No deadline needed ahead of Hu's visit
A deadline should not be set to solve the East China Sea gas field dispute after the failure of the latest round of Sino-Japanese talks to make a breakthrough ahead of President Hu Jintao's historic visit to Japan, Foreign Minister Yang Jiechi said yesterday.
'The East China issue has a long history, it's very complicated and the key is to find a win-win solution that both sides can accept,' he said. 'We think that artificially setting a deadline for the negotiations is unwise.'
A sovereignty dispute over gas fields straddling the undersea border of the neighbours are one of the top unresolved issues troubling Sino-Japanese relations, and 12 rounds of talks have already taken place.
But the latest round last month, attended by vice-ministerial officials on both sides, again ended without reaching consensus, thwarting hopes that a breakthrough in negotiations could set the scene for the highly anticipated visit by Mr Hu.
If Mr Hu goes to Japan as expected in May, it will be the first visit by a Chinese head of state since Jiang Zemin's in 1998. The trip is seen as critical to cementing the leadership exchanges resumed since former Japanese prime minister Shinzo Abe's 'ice-breaking' visit to China at the end of 2006.
Mr Hu's likely departure in May is widely considered a postponement from April due to negative sentiment in Japan over January's poisoned-dumpling incident, because he had pledged to visit during the cherry-blossom season. But the Foreign Ministry in Beijing has dismissed this speculation, saying that a visit in May would still fall during the season.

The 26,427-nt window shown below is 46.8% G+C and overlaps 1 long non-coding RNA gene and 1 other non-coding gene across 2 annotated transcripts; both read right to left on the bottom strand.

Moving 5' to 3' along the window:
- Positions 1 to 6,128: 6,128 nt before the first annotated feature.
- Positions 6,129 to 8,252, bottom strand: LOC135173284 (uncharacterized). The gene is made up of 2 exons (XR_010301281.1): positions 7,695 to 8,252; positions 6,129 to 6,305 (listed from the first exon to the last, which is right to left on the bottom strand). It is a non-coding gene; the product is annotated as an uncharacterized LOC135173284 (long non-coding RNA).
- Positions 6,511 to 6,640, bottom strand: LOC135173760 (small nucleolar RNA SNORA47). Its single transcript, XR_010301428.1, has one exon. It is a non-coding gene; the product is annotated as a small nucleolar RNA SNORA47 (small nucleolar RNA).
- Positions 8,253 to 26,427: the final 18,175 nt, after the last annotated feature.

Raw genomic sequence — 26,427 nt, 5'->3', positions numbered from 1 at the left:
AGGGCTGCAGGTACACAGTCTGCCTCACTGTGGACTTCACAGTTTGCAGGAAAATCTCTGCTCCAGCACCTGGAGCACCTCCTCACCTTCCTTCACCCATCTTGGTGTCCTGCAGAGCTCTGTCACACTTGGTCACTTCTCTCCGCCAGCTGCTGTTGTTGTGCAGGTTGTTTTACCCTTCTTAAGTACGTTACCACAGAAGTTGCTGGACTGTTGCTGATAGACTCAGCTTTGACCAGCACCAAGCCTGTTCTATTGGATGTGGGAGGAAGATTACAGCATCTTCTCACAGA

Mr Yang and Commerce Minister Chen Deming also called yesterday for the creation of a long-term Sino-Japanese food safety co-operation mechanism.
Officials and experts seem to agree that neither the East China Sea gas dispute nor the dumplings scandal will loom large over Mr Hu's visit.
'We hope that through this visit we can agree on a blueprint for the two countries' long-term development, to perfect the exchange mechanism, to broaden co-operation in different fields, to deepen the content of the strategic beneficial relations, and direct Sino-Japanese relations to a long-term, healthy and stable track,' Mr Yang said.
Chinese Academy of Social Sciences senior researcher Zhang Yunling said: 'The real issue to be resolved in Sino-Japanese relations is how the two countries can work together bilaterally and regionally as China develops rapidly.
'With this resolved, the dumplings incident can be taken care of at a technical level.'
New areas for co-operation that were underlined by Japanese Prime Minister Yasuo Fukuda when he visited China in December were environment and climate change.